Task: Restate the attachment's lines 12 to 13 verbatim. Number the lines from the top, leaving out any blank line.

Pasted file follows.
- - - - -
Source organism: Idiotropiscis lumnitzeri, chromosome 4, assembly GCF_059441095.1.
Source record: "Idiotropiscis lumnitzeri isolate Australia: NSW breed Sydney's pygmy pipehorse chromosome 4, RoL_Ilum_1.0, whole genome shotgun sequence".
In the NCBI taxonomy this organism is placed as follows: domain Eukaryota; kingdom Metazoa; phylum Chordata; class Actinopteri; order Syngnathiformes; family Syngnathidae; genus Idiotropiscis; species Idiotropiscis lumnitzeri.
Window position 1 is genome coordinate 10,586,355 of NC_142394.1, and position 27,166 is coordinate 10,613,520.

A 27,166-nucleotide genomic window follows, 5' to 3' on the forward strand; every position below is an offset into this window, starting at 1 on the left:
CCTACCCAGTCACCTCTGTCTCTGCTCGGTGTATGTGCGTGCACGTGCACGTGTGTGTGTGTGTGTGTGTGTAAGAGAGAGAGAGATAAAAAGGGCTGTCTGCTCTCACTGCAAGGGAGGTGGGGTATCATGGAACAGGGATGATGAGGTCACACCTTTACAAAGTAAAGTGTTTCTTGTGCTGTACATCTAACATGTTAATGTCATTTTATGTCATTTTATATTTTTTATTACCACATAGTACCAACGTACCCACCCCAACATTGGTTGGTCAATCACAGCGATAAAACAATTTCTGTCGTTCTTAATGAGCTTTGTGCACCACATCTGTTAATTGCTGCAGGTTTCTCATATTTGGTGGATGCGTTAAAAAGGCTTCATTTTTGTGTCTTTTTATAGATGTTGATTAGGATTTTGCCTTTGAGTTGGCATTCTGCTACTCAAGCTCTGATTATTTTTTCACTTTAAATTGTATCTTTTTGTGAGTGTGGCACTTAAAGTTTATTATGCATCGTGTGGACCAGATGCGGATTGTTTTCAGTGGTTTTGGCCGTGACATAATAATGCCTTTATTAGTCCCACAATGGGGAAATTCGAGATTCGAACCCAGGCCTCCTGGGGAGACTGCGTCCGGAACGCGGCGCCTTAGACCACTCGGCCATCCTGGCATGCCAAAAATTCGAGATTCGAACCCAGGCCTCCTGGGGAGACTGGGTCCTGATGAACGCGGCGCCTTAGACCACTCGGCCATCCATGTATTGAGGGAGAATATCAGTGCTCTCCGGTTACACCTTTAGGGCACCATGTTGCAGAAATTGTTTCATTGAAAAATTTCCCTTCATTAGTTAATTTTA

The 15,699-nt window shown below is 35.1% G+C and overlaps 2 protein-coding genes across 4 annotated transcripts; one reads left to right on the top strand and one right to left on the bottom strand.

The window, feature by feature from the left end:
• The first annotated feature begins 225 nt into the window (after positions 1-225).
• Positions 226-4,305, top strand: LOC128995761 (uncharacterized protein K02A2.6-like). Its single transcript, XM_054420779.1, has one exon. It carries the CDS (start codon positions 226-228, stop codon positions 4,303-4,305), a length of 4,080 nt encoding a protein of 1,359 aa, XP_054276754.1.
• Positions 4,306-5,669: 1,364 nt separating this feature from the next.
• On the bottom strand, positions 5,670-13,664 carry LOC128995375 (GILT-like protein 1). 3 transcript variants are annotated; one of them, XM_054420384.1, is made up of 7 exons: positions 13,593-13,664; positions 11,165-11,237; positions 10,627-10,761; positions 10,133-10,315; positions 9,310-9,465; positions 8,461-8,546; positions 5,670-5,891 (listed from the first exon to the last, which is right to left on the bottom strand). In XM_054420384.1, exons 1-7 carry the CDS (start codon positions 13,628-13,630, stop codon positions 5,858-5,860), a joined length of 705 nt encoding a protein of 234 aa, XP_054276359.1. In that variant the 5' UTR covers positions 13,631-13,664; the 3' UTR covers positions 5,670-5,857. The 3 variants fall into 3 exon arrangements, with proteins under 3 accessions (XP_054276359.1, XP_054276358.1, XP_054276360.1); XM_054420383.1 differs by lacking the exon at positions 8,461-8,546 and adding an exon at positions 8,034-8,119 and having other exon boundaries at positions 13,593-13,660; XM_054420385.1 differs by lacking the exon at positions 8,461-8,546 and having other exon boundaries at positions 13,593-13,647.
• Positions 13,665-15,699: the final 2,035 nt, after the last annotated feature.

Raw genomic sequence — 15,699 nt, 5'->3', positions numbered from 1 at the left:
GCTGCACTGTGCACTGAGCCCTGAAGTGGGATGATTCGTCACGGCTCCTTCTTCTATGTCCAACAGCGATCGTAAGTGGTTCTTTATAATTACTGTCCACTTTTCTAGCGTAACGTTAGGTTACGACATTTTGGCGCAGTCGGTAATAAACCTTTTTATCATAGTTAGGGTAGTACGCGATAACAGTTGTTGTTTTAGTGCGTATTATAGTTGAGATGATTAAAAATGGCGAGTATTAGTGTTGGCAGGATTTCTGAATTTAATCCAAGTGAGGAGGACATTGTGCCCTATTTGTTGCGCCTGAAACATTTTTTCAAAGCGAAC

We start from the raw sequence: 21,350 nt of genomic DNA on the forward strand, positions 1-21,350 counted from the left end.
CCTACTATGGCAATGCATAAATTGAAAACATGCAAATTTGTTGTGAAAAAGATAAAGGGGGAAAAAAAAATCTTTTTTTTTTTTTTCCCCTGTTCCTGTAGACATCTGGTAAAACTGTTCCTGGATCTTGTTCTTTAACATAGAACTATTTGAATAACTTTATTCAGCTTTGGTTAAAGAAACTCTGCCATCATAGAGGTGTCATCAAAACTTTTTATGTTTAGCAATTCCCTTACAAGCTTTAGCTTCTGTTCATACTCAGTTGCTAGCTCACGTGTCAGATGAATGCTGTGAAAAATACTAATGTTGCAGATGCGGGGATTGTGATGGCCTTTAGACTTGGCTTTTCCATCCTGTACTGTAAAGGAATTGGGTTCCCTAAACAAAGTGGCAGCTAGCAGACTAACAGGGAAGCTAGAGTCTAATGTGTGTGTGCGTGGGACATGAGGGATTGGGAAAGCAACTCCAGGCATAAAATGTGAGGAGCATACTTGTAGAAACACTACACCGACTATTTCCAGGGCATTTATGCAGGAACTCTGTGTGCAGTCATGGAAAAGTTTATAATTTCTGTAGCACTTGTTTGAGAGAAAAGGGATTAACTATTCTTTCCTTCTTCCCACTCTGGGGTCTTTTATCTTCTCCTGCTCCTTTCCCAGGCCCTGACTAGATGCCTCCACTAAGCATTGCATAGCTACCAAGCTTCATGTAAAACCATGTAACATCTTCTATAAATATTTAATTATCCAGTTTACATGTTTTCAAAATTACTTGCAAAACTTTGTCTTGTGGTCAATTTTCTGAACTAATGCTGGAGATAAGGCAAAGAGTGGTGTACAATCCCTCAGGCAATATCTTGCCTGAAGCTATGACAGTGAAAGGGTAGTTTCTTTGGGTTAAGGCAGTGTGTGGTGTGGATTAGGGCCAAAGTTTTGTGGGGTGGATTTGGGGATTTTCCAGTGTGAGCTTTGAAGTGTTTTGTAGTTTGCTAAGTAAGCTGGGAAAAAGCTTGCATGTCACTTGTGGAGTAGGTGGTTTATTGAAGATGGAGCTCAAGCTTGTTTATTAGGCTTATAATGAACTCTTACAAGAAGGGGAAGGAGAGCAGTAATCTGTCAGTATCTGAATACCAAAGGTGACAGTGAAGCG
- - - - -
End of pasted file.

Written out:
• On the bottom strand, positions 5,670-13,664 carry LOC128995375 (GILT-like protein 1). 3 transcript variants are annotated; one of them, XM_054420384.1, is made up of 7 exons: positions 13,593-13,664; positions 11,165-11,237; positions 10,627-10,761; positions 10,133-10,315; positions 9,310-9,465; positions 8,461-8,546; positions 5,670-5,891 (listed from the first exon to the last, which is right to left on the bottom strand). In XM_054420384.1, exons 1-7 carry the CDS (start codon positions 13,628-13,630, stop codon positions 5,858-5,860), a joined length of 705 nt encoding a protein of 234 aa, XP_054276359.1. In that variant the 5' UTR covers positions 13,631-13,664; the 3' UTR covers positions 5,670-5,857. The 3 variants fall into 3 exon arrangements, with proteins under 3 accessions (XP_054276359.1, XP_054276358.1, XP_054276360.1); XM_054420383.1 differs by lacking the exon at positions 8,461-8,546 and adding an exon at positions 8,034-8,119 and having other exon boundaries at positions 13,593-13,660; XM_054420385.1 differs by lacking the exon at positions 8,461-8,546 and having other exon boundaries at positions 13,593-13,647.
• Positions 13,665-15,699: the final 2,035 nt, after the last annotated feature.